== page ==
By Arnold Macalintal
Yes, businesses can do good while also maintaining a healthy balance sheet and income statement. That’s the premise behind a triple bottom line approach, also known in some circles as TBL, or 3BL. The intent isn’t just to meet the company’s financial bottom line—it’s to focus on two others as well: social and environmental impact. The idea is to give equal consideration to the importance of people, planet and profit for the overall betterment of the business. These three areas are known as the pillars, or stakeholders, of the triple bottom line approach.
To quote Forbes Magazine, “Businesses that write the triple bottom line into their business plans seek to increase benefits for all three stakeholders without exploiting or endangering any.”
Let’s take a closer look at each pillar.
When focusing on this pillar, a company ensures that its practices are fair and beneficial towards labor, the community and the region in which it conducts business. This could involve, but is not limited to, providing equitable wages and affordable benefits to employees, maintaining a safe working environment, purchasing raw materials from local sources and donating to charitable organizations.
The “Planet” pillar of 3BL centers around the use of sustainable business practices so as to leave the smallest ecological footprint possible. Examples of these practices include careful management of non-renewable energy, ensuring waste is safe for the environment when disposed of, minimizing the amount of pollutants that enter the ecosystem, and using the minimum amount of land needed for operations.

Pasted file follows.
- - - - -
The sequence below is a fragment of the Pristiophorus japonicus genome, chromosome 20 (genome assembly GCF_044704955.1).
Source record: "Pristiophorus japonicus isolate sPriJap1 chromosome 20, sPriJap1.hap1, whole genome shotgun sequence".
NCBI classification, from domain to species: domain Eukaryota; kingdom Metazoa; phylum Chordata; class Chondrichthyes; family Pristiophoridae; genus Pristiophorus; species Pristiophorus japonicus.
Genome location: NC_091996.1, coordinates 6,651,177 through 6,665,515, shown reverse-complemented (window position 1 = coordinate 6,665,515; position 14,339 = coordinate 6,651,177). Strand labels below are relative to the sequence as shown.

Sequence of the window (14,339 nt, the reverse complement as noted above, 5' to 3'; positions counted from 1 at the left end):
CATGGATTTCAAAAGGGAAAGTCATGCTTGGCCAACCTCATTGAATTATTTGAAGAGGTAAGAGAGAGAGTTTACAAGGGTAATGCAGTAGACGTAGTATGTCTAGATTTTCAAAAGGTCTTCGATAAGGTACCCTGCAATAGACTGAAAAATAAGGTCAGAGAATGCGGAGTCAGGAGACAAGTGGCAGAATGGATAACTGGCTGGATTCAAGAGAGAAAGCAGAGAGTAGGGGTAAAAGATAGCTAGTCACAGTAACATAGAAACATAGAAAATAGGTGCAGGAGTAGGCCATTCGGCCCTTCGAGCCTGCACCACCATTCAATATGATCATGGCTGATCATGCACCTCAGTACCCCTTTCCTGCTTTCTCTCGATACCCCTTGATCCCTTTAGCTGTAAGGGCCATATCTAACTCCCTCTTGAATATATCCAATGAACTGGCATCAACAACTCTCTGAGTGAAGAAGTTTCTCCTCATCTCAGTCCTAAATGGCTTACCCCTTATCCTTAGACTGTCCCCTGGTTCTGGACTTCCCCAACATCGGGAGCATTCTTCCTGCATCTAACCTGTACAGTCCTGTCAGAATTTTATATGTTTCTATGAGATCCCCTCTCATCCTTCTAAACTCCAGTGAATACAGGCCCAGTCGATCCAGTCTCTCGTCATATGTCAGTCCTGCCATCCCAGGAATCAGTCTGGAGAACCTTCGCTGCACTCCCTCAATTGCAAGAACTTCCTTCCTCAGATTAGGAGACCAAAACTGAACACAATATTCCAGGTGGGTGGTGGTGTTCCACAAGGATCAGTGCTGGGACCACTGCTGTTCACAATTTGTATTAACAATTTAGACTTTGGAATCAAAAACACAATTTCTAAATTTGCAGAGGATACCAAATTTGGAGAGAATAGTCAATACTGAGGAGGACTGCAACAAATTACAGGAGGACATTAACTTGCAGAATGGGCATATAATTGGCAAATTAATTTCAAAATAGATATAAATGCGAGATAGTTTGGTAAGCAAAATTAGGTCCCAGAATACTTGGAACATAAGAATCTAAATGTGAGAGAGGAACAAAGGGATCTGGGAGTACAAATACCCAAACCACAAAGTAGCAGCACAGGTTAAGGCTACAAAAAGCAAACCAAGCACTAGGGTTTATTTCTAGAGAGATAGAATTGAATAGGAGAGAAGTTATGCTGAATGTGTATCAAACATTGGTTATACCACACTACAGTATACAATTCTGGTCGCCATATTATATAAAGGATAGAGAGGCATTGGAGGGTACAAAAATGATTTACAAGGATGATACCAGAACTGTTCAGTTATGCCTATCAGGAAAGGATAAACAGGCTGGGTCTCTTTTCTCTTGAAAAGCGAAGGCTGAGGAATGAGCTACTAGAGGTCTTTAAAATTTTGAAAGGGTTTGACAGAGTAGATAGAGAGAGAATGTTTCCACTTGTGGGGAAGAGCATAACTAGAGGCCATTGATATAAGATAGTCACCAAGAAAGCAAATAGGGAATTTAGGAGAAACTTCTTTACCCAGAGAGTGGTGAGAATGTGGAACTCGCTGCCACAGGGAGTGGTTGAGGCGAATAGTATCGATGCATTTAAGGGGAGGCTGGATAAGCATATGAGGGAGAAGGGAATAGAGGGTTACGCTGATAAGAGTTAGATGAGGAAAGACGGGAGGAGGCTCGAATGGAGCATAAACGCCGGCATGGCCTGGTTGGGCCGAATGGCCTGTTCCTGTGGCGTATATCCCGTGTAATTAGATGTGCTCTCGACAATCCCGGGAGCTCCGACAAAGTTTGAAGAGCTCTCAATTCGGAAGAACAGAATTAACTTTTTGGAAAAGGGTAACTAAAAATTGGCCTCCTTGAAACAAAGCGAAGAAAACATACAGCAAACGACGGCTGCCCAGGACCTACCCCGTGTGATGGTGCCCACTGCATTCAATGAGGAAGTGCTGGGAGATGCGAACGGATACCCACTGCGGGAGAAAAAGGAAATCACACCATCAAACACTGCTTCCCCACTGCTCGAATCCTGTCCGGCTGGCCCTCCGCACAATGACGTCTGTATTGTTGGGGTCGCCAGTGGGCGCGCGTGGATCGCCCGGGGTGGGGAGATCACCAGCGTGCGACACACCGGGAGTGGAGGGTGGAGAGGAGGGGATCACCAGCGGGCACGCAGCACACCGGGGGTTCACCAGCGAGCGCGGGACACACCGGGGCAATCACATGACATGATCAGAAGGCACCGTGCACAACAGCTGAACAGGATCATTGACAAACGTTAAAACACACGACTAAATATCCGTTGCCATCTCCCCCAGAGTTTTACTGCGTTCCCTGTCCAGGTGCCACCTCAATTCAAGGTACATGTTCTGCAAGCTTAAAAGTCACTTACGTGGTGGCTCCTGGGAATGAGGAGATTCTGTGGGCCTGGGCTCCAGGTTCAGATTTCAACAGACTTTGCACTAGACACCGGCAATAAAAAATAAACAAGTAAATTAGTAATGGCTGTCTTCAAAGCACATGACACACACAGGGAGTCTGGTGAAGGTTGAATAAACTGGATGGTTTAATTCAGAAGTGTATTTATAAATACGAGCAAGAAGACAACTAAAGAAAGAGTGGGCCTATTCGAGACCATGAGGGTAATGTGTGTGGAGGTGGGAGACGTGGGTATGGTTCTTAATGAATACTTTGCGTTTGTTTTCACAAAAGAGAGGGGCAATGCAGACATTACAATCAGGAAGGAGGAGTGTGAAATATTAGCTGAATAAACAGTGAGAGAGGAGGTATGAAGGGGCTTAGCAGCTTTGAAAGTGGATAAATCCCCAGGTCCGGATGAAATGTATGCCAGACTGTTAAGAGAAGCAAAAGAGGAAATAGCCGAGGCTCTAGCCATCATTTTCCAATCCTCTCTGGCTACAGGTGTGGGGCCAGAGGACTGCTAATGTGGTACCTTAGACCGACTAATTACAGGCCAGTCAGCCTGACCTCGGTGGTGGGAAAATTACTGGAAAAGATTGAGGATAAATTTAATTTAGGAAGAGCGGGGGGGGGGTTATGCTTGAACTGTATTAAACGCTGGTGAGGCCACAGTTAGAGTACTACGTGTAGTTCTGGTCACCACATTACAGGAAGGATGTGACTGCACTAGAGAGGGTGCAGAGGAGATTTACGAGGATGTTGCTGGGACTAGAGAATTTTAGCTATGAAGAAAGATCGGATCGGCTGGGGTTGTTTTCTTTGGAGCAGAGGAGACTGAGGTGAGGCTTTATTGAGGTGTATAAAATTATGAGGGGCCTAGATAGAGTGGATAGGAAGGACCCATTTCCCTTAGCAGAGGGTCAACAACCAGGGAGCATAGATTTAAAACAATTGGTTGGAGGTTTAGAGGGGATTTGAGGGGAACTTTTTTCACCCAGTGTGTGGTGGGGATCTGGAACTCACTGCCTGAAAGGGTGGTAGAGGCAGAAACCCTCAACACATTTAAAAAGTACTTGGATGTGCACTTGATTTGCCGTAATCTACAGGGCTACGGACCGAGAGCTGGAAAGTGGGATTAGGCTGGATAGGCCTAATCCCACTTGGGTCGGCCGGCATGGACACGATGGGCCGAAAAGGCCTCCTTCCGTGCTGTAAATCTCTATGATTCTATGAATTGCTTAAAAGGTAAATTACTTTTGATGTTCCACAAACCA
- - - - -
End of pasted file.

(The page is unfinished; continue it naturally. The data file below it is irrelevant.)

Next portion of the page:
Lastly, this pillar deals not just with the traditional internal profit and loss of the business employing a triple bottom line approach, but also the economic impact the business has on society. Job creation and support given to other businesses to help them succeed are just a few of the measures associated with this pillar.
Three Pillars to a Strong Company
Although, at first glance, a triple bottom line approach appears to potentially create more upfront cost, evidence continues to accumulate that it can lead to long-term profitability. Southwest Airlines, DHL and Patagonia are examples of companies that are effectively utilizing a triple bottom line approach to operate healthy businesses. Here are some ways it can be accomplished.
Socially, providing equitable wages and affordable benefits typically leads to the retention of talent and high morale, and reduces the need for future recruitment. Environmentally, ensuring that waste is disposed of in a safe manner reduces the risk of future litigation and helps burnish a business’s good image. Economically, job creation and financial support to others can help strengthen the value of a brand.
The benefit of a triple bottom line approach isn’t always dramatic or immediate, but its practice can yield many benefits over time.
Arnold Macalintal, CPA is a partner in the Food & Beverage Industry Group at Wiss & Company, LLP. If you would like to get in contact with Arnold, you may reach him at 973.994.9400 or at firstname.lastname@example.org.